“And I think that is right and proper.”



56 thoughts on “Archbishop Phillip Aspinall: Priests ‘Can Report Child Abuse’

  1. I think the key is found in these comments: “He said the rite of confession was less frequently practised by Anglicans, and was different from what took place in the Catholic Church. Senior priests had told him they hadn’t heard a confession for years, let alone one involving child sex abuse. But he acknowledged that opinion was divided among Anglicans on what the confessional seal covered.”

    The use of auricular confession to a priest/pastor by Anglicans and Lutherans has dwindled to insignificance. It is hard to make a strong case that it is even “dogmatic” for Anglicans (historically in the 1552/1662 & 1928 BCPs being a voluntary rubric in the Visitation of the Sick: “Then shall the sick person be moved to make a special confession of his sins, if he feel his conscience troubled with any matter; after which confession…” (1928)). And while it is dogma for Lutherans (see Augsburg Confession), even Luther realized that making it voluntary and optional would leave few to avail themselves of it. It is dwindling for both EOs and RCs, too, but given their long histories and dogma, it would be very hard to eliminate officially.

    1. If people don’t go to confession anymore, or if priests no longer hear confessions, we must live in a Golden Age, when no one sins and finds no use for penance and absolution.

      We must’ve become Übermenschen somehow.

    2. Indeed the Roman Catholic position of the priest and priesthood being some kind of inviolable and indestructible place in confession is simply a juridical and legal judaistic judgment. And biblically I just don’t see it! I can see something of the pastor as expressing God’s forgiveness & mercy in light of the Gospel message/kerygma itself, but the presbyter himself does not sacramentally effect the forgiveness of God. Only Christ and the Gospel itself can effect that! It is no wonder that both modern and now postmodern man and culture finds little reality in this idea of sacrament.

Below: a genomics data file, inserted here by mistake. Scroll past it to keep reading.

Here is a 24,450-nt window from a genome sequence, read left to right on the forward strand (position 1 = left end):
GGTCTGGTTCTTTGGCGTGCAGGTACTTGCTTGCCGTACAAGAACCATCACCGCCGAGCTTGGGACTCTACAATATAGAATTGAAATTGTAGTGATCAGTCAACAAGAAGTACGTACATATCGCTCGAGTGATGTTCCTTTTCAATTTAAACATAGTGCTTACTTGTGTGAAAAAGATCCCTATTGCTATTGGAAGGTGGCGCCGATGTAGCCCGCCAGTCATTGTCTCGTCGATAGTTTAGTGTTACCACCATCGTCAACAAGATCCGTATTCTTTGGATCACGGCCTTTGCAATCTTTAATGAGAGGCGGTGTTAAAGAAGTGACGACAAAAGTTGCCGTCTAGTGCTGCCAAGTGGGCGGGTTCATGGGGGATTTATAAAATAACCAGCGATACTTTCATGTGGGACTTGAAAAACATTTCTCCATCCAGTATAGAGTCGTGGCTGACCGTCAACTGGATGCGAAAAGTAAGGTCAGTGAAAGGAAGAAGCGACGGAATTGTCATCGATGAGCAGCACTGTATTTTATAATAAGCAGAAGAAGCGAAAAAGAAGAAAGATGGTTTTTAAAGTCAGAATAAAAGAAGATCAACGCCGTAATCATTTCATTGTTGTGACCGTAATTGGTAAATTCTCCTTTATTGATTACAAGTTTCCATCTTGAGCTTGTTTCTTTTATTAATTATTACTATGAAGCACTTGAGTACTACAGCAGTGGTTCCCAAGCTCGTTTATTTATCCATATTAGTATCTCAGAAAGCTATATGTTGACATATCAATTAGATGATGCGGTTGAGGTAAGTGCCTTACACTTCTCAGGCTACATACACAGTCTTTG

*See the piece I shared about Calvin here on this subject by Rich Lusk.

      1. Btw, as I have expressed as an Anglican priest & presbyter, especially doing hospital chaplain work, I actually quite often get people that want to ask for some kind of confession, fallenaway-Catholics.. away from the Church for years, or just people or lax Christians that think they need to make confession. I try to place the Roman Catholic chaplain before the Catholics, but always I just share the reality of the Gospel of Christ! And I leave it up to the conscience of the person!

      2. The Catholic Priest is ordained, and has with him the Holy Spirit, so the priest is consecrated for the purpose of delivering God’s grace. The apostles were all men, and received the Holy Spirit during Pentecost. The 12 Apostles’ successors were men, and laid their hands on them (See Acts 8:14-19) hence the bishops are all men, hence the priests are all men. Priests are the representatives of the bishops, after all, since the diaconate, the purpose of which was to serve the Bishop, is not equivalent to the sacerdotal priesthood.

        Forgiveness by the priest himself, is not the same as when it is invoked in the ritual context of the Sacrament of Reconciliation.

        I am not surprised when protestants don’t believe Jesus is in the Sacraments. That is why they are not really “Churches” but are instead “Communities” that believe in God. They don’t believe Jesus is present in the sacrifice offered by the priest in the form of bread and wine; they limit what God can do only on the basis of what book (Compiled by Catholics, by the way, claimed to be “corrected” by Protestants 1000 years later; by that same claim of “correction”, Islam and Mormonism are comparable.) states. It effectively makes atheism the inevitable conclusion for when a text full of contradiction (because the Bible is a series of divinely inspired books, with different earthly authors) is interpreted by an individual who is then free to reject or accept either literal or metaphorical or whatever manner the book is interpreted.

        I recommend for you to read Pope Leo XIII’s Providentissimus Deus, which addresses the proper interpretation of the Bible, in response to Modernist “higher criticism” which was initially a PROTESTANT phenomenon that spread like a cancer to the Church at the turn of the 20th century.

      3. Also: It’s a good thing I have yet to hear anyone recommend following the “Jesus Seminar.”

        headed by a former Catholic priest, too, John Dominic Crossan.

        What is it with clergy and heresy? Always Bishops and Priests and Monks!